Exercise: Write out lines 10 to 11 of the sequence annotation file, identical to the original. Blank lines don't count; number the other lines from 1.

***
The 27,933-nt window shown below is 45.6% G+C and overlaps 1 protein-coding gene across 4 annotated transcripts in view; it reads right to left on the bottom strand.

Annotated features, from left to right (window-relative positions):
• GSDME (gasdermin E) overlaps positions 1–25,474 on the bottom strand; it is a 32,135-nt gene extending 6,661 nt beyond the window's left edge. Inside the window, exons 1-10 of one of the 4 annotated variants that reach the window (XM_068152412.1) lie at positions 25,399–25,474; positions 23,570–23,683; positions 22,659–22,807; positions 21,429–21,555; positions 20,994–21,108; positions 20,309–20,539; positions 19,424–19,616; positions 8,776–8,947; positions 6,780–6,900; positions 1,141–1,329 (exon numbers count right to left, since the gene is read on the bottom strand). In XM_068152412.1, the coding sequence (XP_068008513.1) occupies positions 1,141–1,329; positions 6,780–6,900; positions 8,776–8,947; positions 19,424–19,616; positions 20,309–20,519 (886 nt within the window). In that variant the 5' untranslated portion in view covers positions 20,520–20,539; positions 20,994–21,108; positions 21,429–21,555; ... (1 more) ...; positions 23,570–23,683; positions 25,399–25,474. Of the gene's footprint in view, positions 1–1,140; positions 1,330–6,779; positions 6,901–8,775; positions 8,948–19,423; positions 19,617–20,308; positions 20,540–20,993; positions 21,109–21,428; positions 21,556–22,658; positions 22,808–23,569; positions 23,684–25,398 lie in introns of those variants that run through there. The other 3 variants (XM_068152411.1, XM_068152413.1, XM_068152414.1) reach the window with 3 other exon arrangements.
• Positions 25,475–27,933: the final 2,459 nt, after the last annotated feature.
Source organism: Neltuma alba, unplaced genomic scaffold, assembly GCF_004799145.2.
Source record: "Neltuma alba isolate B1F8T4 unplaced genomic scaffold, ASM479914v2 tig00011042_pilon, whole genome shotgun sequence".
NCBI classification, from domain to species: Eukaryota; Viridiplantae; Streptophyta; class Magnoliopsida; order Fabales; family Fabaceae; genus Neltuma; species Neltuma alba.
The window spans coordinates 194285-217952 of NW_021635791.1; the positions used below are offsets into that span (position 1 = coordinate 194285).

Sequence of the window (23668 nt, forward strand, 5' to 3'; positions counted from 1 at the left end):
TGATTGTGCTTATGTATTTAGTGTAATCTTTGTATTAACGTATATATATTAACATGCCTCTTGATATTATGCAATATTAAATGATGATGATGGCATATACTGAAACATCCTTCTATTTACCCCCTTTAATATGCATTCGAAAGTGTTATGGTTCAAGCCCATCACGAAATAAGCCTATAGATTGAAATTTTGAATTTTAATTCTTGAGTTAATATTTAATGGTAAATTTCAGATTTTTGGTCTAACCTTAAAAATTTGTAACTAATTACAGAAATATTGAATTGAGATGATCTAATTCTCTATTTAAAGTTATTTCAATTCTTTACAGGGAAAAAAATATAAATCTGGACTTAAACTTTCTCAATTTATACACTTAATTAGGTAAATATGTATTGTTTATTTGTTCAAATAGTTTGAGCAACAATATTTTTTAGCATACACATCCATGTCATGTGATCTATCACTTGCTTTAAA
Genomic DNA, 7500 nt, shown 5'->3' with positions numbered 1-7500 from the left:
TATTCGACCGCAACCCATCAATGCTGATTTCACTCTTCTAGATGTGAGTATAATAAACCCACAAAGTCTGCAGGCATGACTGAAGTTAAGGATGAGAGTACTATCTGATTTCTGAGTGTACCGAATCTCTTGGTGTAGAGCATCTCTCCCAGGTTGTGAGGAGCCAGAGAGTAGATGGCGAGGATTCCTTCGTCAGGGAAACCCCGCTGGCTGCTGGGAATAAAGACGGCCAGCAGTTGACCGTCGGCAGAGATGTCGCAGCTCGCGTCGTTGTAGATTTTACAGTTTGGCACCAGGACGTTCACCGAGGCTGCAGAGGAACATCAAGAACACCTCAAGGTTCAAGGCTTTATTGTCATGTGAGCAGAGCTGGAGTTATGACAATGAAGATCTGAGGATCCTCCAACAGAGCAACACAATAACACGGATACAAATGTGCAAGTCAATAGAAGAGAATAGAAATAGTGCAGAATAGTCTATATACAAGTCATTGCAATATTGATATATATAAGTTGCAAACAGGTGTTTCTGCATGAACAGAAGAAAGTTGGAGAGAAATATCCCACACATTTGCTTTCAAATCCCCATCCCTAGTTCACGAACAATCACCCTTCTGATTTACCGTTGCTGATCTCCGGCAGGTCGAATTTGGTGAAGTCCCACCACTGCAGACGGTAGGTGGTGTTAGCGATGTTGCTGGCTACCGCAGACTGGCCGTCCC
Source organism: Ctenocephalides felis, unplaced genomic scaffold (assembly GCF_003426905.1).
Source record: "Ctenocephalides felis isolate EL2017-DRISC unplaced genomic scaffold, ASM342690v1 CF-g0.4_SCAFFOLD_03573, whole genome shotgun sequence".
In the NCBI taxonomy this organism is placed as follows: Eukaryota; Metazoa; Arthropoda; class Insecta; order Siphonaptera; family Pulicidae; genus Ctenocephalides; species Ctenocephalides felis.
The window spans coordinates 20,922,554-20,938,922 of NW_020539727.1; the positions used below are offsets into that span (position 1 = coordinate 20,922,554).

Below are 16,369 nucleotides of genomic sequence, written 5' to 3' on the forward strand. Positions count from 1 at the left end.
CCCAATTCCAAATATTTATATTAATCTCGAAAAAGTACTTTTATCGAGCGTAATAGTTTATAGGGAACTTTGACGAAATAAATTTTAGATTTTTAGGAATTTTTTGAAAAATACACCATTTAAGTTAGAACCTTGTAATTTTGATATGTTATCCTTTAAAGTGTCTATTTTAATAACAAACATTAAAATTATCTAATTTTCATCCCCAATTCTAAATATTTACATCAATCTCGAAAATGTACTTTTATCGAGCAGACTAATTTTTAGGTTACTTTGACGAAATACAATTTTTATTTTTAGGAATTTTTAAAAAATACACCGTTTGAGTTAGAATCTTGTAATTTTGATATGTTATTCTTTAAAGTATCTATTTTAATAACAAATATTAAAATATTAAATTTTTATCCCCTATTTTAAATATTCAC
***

TGATTGTGCTTATGTATTTAGTGTAATCTTTGTATTAACGTATATATATTAACATGCCTCTTGATATTATGCAATATTAAATGATGATGATGGCATATACTGAAACATCCTTCTATTTACCCCCTTTAATATGCATTCGAAAGTGTTATGGTTCAAGCCCATCACGAAATAAGCCTATAGATTGAAATTTTGAATTTTAATTCTTGAGTTAATATTTAATGGTAAATTTCAGATTTTTGGTCTAACCTTAAAAATTTGTAACTAATTACAGAAATATTGAATTGAGATGATCTAATTCTCTATTTAAAGTTATTTCAATTCTTTACAGGGAAAAAAATATAAATCTGGACTTAAACTTTCTCAATTTATACACTTAATTAGGTAAATATGTATTGTTTATTTGTTCAAATAGTTTGAGCAACAATATTTTTTAGCATACACATCCATGTCATGTGATCTATCACTTGCTTTAAA
Genomic DNA, 7500 nt, shown 5'->3' with positions numbered 1-7500 from the left: